In July, New Internationalist will publish the Rax Active Citizenship Toolkit. It is aimed primarily at teachers and students of Citizenship Studies in UK schools but in fact it can be used by anyone seeking to engage more actively in the world around them.
The Toolkit is a landmark in textbook innovation, graphic style, approach to content and attitudes to learning. It also contains exclusive interviews with a range of voices, from popstars and politicians to young active citizens. Over the coming weeks we will be posting the full text of the Rax interviews.
Peter Tatchell is a well- known human rights and LGBT activist. He has run as a candidate for the Labour Party and currently is affiliated with the Green Party. Amongst many spectacular and risky direct actions, he has tried to make a citizen's arrest on President Mugabe twice for human rights abuses and torture. The Rax team caught up with Peter in March 2010.
What is your campaign aiming to achieve?
My goal is a society without homophobic prejudice, discrimination and violence, where lesbian, gay, bisexual and transgender (LGBT) people have full acceptance and total equality. But a post-homophobic society is not enough. I want a new sexual democracy, which banishes erotic shame and anti-sex laws, and which no longer judges people by their sexual orientation. My vision is sexual freedom and human rights for everyone - where the labels queer, bisexual and straight become irrelevant because no one cares who sleeps with who.
What campaigning methods have you used?
I often work within the system, by writing letters to MPs and newspapers, lobbying government ministers, organising petitions and doing phone, email and fax blitzes. But when this doesn't work, I step outside the system and break the rules. My political inspirations are people like Mahatma Gandhi, Sylvia Pankhurst, Martin Luther King and, to some extent, Malcolm X. They used direct action and civil disobedience protests as a way of overturning injustice. I have adapted their methods and invented a few of my own, including: in 1994 outing 10 Church of England bishops who opposed gay equality; two attempted citizen's arrests of the Zimbabwean tyrant, President Robert Mugabe (1999 and 2001); interrupting the 1998 Easter Sunday sermon of the then Archbishop of Canterbury, Dr George Carey, over this support for homophobic discrimination; and in 1994 ambushing the motorcade of Prime Minister John Major in protest at his opposition to an equal age of consent for gay men (he supported 18, we wanted equality at 16).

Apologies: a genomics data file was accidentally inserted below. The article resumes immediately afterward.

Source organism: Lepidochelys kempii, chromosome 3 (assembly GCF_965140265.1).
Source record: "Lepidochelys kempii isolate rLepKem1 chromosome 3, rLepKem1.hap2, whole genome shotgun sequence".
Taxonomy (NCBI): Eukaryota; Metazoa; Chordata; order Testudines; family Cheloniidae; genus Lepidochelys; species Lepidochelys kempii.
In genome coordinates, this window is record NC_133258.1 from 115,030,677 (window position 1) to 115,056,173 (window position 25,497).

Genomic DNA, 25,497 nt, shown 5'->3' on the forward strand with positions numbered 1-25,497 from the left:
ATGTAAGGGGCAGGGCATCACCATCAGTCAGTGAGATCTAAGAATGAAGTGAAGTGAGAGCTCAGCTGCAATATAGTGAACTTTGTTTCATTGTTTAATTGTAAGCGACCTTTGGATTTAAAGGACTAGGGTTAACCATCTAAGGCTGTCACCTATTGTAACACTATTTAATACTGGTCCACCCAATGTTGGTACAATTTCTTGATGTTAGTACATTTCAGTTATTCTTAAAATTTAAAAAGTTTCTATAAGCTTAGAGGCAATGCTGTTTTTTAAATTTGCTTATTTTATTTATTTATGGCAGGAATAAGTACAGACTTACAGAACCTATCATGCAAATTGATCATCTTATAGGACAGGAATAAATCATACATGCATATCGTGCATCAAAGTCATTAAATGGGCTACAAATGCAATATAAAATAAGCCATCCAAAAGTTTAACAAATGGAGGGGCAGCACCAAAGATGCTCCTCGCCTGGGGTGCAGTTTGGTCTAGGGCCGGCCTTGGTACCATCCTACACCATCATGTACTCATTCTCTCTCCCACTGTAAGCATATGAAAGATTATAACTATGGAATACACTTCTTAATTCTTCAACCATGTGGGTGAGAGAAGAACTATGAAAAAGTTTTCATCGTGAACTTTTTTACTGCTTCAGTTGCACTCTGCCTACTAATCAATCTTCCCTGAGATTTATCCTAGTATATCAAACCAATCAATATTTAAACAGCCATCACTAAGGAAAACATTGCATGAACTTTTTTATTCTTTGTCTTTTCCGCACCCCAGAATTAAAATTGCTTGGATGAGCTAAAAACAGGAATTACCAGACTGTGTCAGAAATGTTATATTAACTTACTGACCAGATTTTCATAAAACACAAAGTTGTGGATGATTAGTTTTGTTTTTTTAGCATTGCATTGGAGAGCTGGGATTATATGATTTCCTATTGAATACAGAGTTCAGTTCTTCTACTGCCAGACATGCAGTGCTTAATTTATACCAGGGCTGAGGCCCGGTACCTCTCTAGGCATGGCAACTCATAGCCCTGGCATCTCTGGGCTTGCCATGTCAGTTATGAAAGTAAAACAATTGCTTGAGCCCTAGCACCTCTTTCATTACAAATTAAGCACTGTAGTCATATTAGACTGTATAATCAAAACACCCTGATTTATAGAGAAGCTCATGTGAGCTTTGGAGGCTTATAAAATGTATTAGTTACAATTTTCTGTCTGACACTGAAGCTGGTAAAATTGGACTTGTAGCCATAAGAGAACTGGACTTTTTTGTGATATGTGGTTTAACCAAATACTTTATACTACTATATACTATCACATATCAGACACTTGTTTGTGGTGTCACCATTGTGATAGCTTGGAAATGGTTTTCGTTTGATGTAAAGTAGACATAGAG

What impact has your campaigning had?
In the 1980s, Britain had more anti-gay laws than any other country. A combination of lobbying and protest changed all that. During the last decade, nearly all homophobic laws have been repealed - the biggest, fastest and most successful law reform campaign in British history. We've also changed the way institutions like the media, police and schools treat LGBT people. Public opinion has shifted too, with only one-third of the population still anti-gay. Millions more LGBT people have come out, creating queer visibility and thereby helping to undermine ignorance about same-sex relationships.
What would be your key advice for young people seeking to make a change in their world through campaigning?
Follow your conscience. Do what you believe to be right. Don't follow the mob or do something just because it is popular. Think for yourself. If you want to change something, identify what needs to change and why. Draw up a plan of action. Find allies. Be patient and determined. Change often doesn't come overnight. Act confident. It will inspire others. Be imaginative and creative in your methods. Don't play safe. It's usually boring and ineffective. Show boldness and take a few risks. If you are being stonewalled and fobbed off, get a bit radical and feisty. Breaking the rules and shaking up the system may be necessary to secure social change. If you have setback, don't be deterred. Try again. Who dares wins. You can make a difference.
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